The beginning of this week was very cold, with a little fresh snow on top of the scattered masses of old snow still remaining from Christmas week. An inch or two like this makes a good medium for wildlife tracks, and there were plenty - mostly from squirrels, pigeons, and my cats, but occasionally others. The following piece is a practice essay I wrote yesterday on that subject in Welsh, followed by an English translation...
Fe ddaeth e’n ôl.
Bore ddoe, cyn y wawr, fe weles i’r olion ei draed yn yr eira newydd unnos. Traed mwy na thraed gath, leia na thraed ci, a gan ewinedd clir. Ci bach, efallai – ond does dim ci a neidioedd dros ffensys yn y nos fel gath. Fe ddilynes i ei olion. Fe neidioedd e’n gyntaf ar ben y “recycle bin” porffor ger y clwyd gefn, ac wedyn, yn ysgafn, i’r daear. Trwy’r ardd rewllyd aeth e, ac wedyn dros y ffens dde, ac i ffordd.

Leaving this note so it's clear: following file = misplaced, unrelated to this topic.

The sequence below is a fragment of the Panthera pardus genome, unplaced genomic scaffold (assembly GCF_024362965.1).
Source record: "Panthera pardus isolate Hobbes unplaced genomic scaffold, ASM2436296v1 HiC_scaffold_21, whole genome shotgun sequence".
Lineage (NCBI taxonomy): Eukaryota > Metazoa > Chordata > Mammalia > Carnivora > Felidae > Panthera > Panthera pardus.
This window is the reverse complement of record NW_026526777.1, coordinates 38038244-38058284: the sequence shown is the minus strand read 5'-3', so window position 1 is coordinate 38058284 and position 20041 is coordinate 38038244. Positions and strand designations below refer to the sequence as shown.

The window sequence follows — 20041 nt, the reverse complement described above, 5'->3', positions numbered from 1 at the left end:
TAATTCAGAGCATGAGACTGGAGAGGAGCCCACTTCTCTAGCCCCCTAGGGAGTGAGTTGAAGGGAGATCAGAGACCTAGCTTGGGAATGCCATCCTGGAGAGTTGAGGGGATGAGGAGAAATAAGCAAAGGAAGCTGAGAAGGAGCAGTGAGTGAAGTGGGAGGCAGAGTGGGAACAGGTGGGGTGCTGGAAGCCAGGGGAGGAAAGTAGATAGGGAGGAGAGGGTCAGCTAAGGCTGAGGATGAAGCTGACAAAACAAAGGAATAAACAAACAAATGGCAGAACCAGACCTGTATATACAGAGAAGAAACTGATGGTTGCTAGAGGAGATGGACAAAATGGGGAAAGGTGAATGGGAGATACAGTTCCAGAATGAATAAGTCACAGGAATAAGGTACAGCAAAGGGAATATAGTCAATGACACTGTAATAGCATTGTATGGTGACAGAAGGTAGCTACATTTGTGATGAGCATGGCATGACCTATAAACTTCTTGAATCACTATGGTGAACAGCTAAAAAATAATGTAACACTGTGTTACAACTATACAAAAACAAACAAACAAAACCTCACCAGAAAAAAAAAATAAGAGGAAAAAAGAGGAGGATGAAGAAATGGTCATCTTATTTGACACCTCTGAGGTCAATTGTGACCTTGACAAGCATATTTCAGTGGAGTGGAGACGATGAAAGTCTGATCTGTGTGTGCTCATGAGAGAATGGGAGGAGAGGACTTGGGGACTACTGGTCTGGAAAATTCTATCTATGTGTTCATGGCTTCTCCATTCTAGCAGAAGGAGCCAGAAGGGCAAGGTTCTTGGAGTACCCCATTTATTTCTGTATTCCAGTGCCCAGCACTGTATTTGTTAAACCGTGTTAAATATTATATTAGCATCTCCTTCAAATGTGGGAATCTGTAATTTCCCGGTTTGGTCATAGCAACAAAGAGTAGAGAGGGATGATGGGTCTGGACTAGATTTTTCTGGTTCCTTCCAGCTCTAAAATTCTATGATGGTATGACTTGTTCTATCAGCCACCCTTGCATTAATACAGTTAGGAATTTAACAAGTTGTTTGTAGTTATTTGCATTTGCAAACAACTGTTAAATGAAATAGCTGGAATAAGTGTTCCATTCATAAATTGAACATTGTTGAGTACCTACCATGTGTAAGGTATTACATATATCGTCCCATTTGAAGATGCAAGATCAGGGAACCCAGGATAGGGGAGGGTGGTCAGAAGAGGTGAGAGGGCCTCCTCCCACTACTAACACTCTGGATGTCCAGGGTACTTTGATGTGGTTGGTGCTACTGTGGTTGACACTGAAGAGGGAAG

Ond y bore ‘ma, roedd mwy olion yn yr eira. Ym mherfedd y nos, heb ei weld ac heb ofn, ddaeth yr hên llwynog yn ôl.
He came back.
Yesterday morning, before dawn, I saw the marks of his feet in the new snow of one night. Feet larger than a cat's feet, smaller than a dog's feet, and with clear nails. A small dog, perhaps - but there is no dog that leaps over fences in the night like a cat. I followed his tracks. He jumped first to the top of the purple recycle bin by the back gate, and then lightly to the ground. Through the frosty yard he went, and then over the south fence, and away.
But this morning, there were more tracks in the snow. In the middle of the night, without being seen and without fear, the old fox came back.